It is a truth universally acknowledged that home-grown veg, by definition, is more delicious than any other kind (why else do I bother, after all? No, don’t answer that). So it seems almost irrelevant to wonder how the dinosaur eggs turned out once we came to actually eat them. After all, they were kind of cool looking, germinated easily, climbed up their beanpoles (a first for me), looked decorative, cropped heavily and were easy to harvest, and then kept well as dried beans, so there was no real rush to, you know, actually eat them as after all, they were bound to be delicious. That more or less makes them the perfect grow-your-own crop, especially for the recovering veg sceptic like myself. But in the interests of narrative closure, I thought we should probably actually try them one of these days, it was just a question of how. The guy who had passed them on to us suggested ribollita, but we made ribollita back when we were working our way through Hugh Fearnley-Washingup’s Veg Everyday Book and I remember looking down at the resulting bowl and thinking if my seven-year-old self had been presented with it she would have sat at the table and wept for up to a week rather than eat a single spoonful, and once I had proved that I was a grown up by finishing the bowl, I then decided the seven-year-old me had a point. So not that, then.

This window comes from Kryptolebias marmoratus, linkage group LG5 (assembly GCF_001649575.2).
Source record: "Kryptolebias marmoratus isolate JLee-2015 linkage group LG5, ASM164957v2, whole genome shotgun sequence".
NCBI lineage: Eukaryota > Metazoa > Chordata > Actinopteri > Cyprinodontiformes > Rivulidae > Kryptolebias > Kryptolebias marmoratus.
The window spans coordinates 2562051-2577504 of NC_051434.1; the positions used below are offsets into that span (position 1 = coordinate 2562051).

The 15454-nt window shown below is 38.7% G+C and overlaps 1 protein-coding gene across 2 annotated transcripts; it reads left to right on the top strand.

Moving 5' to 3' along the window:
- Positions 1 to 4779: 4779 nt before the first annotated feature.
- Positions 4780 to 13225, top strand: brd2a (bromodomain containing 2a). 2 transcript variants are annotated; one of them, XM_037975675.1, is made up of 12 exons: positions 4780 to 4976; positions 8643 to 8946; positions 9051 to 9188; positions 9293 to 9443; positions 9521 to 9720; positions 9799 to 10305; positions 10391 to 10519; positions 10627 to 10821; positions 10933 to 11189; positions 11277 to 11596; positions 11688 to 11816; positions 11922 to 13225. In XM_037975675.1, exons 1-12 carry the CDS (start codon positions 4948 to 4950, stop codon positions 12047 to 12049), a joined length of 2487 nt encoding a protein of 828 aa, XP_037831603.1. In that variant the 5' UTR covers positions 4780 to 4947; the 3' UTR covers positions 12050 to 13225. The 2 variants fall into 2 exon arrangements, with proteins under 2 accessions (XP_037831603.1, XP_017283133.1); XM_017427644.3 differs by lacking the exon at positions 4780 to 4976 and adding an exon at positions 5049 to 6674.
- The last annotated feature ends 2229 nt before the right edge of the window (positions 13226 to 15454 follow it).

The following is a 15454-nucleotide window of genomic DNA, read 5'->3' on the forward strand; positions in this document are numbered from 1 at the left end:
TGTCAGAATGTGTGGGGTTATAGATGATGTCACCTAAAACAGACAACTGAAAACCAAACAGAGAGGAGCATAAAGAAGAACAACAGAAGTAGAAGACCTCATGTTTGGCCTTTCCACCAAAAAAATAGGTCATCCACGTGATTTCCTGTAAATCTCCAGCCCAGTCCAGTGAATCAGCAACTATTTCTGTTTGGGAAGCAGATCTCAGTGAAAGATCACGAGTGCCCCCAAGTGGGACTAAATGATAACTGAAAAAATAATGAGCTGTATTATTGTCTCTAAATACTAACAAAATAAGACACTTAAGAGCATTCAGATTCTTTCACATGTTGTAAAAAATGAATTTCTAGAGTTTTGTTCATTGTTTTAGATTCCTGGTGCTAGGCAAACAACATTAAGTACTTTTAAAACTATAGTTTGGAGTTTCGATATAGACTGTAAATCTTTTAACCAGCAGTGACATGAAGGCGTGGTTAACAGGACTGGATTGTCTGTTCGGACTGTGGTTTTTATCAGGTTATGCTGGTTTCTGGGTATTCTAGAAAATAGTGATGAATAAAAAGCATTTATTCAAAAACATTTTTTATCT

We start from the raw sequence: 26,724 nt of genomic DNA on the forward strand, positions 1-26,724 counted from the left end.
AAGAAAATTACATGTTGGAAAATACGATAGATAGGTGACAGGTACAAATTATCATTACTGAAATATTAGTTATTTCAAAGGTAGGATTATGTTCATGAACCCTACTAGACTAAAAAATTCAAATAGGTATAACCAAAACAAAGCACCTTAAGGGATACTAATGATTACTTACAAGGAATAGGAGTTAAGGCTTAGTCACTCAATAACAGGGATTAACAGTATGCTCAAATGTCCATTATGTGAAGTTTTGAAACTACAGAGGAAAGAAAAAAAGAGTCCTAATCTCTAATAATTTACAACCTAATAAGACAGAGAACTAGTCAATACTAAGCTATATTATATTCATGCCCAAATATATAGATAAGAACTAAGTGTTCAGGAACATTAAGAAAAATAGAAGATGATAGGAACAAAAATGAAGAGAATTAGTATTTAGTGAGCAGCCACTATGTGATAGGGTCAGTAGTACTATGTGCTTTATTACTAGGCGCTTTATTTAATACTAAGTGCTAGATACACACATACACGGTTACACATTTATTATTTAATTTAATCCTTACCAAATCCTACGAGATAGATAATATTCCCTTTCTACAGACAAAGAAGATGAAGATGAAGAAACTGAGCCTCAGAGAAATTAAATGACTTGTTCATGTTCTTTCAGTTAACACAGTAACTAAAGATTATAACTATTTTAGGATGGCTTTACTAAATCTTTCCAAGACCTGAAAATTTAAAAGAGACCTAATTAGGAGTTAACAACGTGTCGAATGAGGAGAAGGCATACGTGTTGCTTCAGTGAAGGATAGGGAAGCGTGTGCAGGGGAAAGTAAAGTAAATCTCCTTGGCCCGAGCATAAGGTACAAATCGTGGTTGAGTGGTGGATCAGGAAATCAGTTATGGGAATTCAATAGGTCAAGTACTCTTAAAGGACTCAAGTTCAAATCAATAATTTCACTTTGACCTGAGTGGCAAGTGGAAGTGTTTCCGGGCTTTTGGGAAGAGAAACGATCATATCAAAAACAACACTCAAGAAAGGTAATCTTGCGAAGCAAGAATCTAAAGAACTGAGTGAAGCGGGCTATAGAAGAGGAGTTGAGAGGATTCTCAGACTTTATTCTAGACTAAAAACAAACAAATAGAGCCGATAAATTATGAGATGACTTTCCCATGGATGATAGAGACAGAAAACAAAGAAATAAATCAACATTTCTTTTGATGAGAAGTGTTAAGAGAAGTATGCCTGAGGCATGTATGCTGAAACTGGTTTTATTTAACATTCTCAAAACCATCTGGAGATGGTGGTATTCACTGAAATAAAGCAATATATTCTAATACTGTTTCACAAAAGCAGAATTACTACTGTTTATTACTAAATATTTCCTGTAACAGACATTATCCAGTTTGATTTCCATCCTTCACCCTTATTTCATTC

This year, it looks like our January cookbook of choice will be the other half’s magnificent tome on Mexican cooking (which, among other things,* recommends frying everything in lard, thereby undoing at a stroke this month’s home baking moratorium, but that’s another story). As he was looking through the recipes he asked whether we had any dried beans to make refried beans. And lo and behold, we had.

burritos with refried beans

And so tonight we had burritos with spicy beef, and avocados, and soured cream and refried dinosaur eggs.

They were, naturally, delicious.

*Like drying your corn – to make your own tortillas, naturally – with quicklime. I’m afraid we resorted to buying ours from Tesco’s


Robbed

August 30, 2014

You know, I did wake up this morning wondering if I shouldn’t just have a quick glance at the village show schedule to see if there wasn’t something I could enter after all (we’d have absolutely walked last year’s novelty salt and pepper set wildcard, with our elaborate French feathered clockwork cruets on wheels), but I’d had an early start yesterday and by the time I was up and coffeed and showered and breakfasted this morning, let alone in a fit state to consider village show entries, I had missed the cutoff time for putting in the entries and so I didn’t bother.